The first reason could be that you do not have Use Esri vector basemaps in supported ArcGIS Apps selected in your organization’s ArcGIS Online administrative map settings. By default, ArcGIS Pro uses a license type called Named User. With a Named User license, you sign into Pro with credentials. These credentials—a username and password—are provided through your membership in an ArcGIS Online organization.

Since the Community Map of Canada maps are vector based, this setting needs to be enabled in your ArcGIS Online organization to access them in ArcGIS Pro. My colleague, Alia Kotb, explains how to enable vector basemaps.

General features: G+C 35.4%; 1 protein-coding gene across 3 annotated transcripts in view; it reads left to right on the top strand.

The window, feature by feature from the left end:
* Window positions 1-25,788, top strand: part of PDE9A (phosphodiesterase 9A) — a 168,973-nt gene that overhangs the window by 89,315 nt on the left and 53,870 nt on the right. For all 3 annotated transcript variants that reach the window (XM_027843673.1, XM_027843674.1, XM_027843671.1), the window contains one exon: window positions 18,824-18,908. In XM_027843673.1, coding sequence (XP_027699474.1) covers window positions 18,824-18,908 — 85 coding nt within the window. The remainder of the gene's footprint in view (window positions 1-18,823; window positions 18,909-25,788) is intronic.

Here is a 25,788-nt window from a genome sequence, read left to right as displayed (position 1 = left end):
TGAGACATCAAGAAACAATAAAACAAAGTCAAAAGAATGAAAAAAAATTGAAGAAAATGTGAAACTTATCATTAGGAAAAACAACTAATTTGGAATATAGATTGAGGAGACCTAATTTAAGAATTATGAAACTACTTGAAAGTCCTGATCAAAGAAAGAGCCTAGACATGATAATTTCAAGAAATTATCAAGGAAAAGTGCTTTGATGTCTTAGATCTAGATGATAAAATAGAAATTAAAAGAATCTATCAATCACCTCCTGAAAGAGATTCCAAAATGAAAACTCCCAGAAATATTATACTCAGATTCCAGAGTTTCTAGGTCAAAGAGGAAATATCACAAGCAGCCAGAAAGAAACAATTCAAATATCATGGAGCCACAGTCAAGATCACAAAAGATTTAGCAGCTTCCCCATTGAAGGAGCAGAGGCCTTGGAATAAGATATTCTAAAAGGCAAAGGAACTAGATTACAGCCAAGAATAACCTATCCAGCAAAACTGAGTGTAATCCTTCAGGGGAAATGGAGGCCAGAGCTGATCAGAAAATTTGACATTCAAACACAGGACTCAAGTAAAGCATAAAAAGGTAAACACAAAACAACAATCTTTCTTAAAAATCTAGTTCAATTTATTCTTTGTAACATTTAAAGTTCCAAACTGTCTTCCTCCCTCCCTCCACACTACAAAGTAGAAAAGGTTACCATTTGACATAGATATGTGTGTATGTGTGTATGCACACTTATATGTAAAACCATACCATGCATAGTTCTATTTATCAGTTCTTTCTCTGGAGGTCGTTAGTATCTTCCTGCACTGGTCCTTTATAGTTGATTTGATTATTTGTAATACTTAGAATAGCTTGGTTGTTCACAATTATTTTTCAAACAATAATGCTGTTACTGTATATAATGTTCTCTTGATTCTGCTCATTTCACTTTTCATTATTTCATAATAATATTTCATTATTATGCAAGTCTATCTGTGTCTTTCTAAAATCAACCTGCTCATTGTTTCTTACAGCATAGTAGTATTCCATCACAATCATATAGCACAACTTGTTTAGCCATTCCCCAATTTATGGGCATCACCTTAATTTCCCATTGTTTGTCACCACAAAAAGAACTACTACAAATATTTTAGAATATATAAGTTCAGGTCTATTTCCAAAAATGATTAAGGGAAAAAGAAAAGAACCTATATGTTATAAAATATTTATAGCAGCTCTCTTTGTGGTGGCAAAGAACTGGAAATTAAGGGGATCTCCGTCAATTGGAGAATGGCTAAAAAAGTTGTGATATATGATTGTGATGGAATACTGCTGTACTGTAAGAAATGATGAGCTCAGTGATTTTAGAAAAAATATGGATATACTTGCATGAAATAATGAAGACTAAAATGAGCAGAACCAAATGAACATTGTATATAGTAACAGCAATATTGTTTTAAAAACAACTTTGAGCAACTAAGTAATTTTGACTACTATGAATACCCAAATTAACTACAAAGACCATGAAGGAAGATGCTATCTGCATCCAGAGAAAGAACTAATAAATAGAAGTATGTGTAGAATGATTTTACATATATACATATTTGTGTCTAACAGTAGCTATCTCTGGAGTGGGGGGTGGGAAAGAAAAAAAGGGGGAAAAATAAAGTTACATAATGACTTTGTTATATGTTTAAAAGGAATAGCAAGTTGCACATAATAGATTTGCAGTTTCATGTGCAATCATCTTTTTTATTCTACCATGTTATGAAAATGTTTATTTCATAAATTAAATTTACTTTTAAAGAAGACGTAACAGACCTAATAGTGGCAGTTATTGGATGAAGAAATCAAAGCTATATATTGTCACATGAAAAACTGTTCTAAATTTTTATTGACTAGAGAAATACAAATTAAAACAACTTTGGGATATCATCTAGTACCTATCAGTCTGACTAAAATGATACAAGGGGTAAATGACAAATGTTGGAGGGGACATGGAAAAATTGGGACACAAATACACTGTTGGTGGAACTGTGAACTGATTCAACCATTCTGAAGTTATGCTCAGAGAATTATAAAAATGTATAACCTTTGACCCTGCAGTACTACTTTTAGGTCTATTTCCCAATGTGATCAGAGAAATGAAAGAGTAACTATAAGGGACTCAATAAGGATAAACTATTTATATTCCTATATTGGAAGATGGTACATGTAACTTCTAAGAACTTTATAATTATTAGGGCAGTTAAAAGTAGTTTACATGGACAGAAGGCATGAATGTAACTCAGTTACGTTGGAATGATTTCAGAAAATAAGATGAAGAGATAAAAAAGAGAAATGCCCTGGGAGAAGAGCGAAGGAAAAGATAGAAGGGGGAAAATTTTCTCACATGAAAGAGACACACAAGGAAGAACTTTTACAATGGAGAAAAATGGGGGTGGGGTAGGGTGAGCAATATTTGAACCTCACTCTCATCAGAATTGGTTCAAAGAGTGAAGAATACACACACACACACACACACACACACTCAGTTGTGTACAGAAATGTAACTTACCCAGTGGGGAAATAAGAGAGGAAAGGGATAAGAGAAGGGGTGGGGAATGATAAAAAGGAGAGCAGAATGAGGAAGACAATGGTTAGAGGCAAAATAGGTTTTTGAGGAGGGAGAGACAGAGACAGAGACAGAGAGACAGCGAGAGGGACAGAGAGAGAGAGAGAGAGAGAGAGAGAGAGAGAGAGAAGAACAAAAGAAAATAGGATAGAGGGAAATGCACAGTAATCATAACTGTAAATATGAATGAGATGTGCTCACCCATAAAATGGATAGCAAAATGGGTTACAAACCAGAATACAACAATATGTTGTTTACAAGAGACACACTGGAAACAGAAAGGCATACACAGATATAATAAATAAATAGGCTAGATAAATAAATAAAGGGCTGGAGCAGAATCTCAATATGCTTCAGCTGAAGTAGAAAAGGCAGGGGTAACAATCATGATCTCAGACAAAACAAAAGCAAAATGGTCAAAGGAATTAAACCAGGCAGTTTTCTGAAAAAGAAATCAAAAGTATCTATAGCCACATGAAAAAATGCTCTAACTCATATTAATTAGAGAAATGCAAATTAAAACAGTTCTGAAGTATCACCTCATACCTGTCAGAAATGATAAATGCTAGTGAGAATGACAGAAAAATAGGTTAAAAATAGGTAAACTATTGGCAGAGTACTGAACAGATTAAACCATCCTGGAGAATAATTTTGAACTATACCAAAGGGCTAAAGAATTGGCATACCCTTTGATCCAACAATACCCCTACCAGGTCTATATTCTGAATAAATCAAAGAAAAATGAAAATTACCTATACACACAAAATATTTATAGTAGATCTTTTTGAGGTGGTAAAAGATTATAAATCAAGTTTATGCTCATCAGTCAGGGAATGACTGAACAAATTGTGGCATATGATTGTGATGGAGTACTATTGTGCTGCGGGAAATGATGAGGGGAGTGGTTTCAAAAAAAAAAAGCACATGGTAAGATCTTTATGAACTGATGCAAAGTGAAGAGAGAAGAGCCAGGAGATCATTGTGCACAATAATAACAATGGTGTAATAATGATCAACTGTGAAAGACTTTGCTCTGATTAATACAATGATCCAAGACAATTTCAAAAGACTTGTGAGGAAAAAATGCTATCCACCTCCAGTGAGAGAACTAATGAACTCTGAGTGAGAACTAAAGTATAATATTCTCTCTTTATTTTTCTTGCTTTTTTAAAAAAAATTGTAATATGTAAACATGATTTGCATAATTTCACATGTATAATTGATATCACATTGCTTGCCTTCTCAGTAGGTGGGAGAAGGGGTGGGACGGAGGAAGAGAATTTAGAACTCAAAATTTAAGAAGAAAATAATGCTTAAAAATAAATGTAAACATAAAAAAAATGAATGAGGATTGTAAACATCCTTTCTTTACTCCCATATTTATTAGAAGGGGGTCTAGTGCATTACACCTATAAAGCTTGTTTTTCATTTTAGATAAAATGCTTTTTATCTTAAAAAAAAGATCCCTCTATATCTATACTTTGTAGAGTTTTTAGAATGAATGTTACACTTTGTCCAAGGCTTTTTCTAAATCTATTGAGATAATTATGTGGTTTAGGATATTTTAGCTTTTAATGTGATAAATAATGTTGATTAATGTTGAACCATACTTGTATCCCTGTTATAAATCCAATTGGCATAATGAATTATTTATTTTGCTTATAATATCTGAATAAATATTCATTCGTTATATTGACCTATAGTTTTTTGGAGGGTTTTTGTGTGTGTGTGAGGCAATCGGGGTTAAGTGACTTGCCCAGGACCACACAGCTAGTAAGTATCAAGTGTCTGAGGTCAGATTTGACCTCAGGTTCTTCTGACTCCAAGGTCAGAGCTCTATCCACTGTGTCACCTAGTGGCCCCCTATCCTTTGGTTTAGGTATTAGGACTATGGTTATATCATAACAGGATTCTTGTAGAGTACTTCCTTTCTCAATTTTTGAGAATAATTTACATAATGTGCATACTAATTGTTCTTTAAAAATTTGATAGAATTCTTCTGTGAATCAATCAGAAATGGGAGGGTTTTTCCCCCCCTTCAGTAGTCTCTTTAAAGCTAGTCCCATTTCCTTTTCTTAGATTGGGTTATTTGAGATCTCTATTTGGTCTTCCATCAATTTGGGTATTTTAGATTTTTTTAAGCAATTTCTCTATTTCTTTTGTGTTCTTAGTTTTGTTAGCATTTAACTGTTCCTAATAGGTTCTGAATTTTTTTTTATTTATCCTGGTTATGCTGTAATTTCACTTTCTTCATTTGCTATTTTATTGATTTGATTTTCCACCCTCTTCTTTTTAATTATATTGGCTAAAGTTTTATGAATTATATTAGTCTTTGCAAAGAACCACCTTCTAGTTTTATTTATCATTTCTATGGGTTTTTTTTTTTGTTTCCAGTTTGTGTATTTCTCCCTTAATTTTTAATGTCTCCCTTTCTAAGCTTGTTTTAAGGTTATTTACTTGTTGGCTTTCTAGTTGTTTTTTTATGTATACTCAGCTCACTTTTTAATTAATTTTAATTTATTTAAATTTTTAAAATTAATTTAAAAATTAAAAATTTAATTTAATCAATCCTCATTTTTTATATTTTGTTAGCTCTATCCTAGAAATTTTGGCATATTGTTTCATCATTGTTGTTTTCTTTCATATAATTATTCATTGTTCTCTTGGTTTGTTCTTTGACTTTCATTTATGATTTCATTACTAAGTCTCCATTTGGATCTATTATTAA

The other reasons could be that you are connecting to ArcGIS Pro through an ArcGIS Enterprise login or you are a non-Canadian customer using Pro. Either way, this can be solved by following these steps by another colleague of mine, Amanda De Medeiros.

Q: Will functionality be added so that the folders in the Contents window expand when navigating the folder structure in the Catalog view?

A: The Catalog view provides access to items in, and available to the project. As noted in the question, items do not expand when you click on them in the Catalog view. This does happen when browsing to items in the Catalog pane and users are likely familiar with this behaviour in Microsoft Windows File Explorer.